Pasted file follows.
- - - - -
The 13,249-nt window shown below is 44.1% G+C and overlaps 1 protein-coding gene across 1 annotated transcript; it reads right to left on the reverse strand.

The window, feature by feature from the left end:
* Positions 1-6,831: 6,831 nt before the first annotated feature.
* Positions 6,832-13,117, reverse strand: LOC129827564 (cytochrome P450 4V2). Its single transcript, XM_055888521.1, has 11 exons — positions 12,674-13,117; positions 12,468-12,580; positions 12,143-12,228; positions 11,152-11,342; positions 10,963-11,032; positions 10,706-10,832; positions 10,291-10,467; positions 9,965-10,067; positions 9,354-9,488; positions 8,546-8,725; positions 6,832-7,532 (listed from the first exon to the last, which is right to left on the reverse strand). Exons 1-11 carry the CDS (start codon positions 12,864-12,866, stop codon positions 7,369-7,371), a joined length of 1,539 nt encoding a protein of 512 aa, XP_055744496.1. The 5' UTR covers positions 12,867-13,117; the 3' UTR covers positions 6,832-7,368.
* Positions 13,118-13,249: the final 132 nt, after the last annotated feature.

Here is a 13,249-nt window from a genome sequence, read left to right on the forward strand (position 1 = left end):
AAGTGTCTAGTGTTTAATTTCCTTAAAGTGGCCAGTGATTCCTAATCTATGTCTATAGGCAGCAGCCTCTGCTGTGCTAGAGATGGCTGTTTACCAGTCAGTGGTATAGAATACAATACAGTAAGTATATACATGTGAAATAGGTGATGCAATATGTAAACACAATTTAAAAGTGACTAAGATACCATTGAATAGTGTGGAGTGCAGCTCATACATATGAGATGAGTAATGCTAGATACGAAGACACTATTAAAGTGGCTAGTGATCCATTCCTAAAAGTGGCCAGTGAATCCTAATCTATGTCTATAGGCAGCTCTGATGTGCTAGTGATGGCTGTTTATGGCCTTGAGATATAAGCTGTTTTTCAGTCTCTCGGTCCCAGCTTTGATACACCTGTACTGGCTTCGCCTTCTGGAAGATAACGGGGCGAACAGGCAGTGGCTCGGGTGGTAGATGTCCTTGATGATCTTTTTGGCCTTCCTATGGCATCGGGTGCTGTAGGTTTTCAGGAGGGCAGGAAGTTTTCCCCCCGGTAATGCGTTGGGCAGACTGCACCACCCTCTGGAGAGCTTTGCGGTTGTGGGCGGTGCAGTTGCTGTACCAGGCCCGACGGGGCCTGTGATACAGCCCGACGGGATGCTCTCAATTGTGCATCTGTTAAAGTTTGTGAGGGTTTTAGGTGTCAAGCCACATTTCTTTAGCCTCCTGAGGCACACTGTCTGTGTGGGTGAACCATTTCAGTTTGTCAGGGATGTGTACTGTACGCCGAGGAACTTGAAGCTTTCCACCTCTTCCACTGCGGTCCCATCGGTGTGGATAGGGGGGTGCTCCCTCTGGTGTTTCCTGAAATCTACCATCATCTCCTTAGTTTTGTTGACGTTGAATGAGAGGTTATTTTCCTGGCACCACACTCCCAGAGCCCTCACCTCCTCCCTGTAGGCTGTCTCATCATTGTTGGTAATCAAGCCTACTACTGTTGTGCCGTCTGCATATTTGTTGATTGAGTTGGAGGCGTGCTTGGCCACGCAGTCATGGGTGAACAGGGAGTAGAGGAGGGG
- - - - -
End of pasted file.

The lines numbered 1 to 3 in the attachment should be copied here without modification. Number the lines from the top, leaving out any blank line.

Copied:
The 13,249-nt window shown below is 44.1% G+C and overlaps 1 protein-coding gene across 1 annotated transcript; it reads right to left on the reverse strand.

The window, feature by feature from the left end:
* Positions 1-6,831: 6,831 nt before the first annotated feature.